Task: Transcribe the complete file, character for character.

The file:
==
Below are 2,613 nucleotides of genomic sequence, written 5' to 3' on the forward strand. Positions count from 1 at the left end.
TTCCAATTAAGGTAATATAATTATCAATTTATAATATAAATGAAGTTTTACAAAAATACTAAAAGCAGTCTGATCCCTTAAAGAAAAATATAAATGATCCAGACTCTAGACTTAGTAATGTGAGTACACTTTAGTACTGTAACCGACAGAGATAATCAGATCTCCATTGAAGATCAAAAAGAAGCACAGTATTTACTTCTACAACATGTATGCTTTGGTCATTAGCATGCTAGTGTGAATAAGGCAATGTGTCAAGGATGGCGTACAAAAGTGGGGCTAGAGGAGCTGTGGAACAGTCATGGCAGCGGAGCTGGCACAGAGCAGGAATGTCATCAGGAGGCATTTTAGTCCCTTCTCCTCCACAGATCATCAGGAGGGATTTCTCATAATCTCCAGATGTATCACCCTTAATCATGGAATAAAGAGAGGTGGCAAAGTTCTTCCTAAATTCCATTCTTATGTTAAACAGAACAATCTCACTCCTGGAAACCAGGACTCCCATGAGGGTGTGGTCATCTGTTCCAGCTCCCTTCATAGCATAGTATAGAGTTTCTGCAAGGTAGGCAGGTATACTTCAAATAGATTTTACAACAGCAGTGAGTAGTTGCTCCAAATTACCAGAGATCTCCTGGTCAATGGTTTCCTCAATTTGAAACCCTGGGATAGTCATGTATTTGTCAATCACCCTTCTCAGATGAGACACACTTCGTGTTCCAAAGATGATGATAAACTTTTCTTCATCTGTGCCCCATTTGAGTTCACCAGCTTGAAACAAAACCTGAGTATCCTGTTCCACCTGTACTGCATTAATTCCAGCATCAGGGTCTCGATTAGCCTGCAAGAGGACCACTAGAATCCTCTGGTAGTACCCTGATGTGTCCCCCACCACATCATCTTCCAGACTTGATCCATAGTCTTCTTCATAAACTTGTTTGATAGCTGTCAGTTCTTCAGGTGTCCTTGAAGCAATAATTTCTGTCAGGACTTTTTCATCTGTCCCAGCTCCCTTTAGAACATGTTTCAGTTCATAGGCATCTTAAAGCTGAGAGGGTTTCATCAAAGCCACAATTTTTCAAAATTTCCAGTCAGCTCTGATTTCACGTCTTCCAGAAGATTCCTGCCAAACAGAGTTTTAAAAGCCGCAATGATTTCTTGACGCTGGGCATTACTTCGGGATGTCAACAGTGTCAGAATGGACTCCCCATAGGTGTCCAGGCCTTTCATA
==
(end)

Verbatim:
Below are 2,613 nucleotides of genomic sequence, written 5' to 3' on the forward strand. Positions count from 1 at the left end.
TTCCAATTAAGGTAATATAATTATCAATTTATAATATAAATGAAGTTTTACAAAAATACTAAAAGCAGTCTGATCCCTTAAAGAAAAATATAAATGATCCAGACTCTAGACTTAGTAATGTGAGTACACTTTAGTACTGTAACCGACAGAGATAATCAGATCTCCATTGAAGATCAAAAAGAAGCACAGTATTTACTTCTACAACATGTATGCTTTGGTCATTAGCATGCTAGTGTGAATAAGGCAATGTGTCAAGGATGGCGTACAAAAGTGGGGCTAGAGGAGCTGTGGAACAGTCATGGCAGCGGAGCTGGCACAGAGCAGGAATGTCATCAGGAGGCATTTTAGTCCCTTCTCCTCCACAGATCATCAGGAGGGATTTCTCATAATCTCCAGATGTATCACCCTTAATCATGGAATAAAGAGAGGTGGCAAAGTTCTTCCTAAATTCCATTCTTATGTTAAACAGAACAATCTCACTCCTGGAAACCAGGACTCCCATGAGGGTGTGGTCATCTGTTCCAGCTCCCTTCATAGCATAGTATAGAGTTTCTGCAAGGTAGGCAGGTATACTTCAAATAGATTTTACAACAGCAGTGAGTAGTTGCTCCAAATTACCAGAGATCTCCTGGTCAATGGTTTCCTCAATTTGAAACCCTGGGATAGTCATGTATTTGTCAATCACCCTTCTCAGATGAGACACACTTCGTGTTCCAAAGATGATGATAAACTTTTCTTCATCTGTGCCCCATTTGAGTTCACCAGCTTGAAACAAAACCTGAGTATCCTGTTCCACCTGTACTGCATTAATTCCAGCATCAGGGTCTCGATTAGCCTGCAAGAGGACCACTAGAATCCTCTGGTAGTACCCTGATGTGTCCCCCACCACATCATCTTCCAGACTTGATCCATAGTCTTCTTCATAAACTTGTTTGATAGCTGTCAGTTCTTCAGGTGTCCTTGAAGCAATAATTTCTGTCAGGACTTTTTCATCTGTCCCAGCTCCCTTTAGAACATGTTTCAGTTCATAGGCATCTTAAAGCTGAGAGGGTTTCATCAAAGCCACAATTTTTCAAAATTTCCAGTCAGCTCTGATTTCACGTCTTCCAGAAGATTCCTGCCAAACAGAGTTTTAAAAGCCGCAATGATTTCTTGACGCTGGGCATTACTTCGGGATGTCAACAGTGTCAGAATGGACTCCCCATAGGTGTCCAGGCCTTTCATA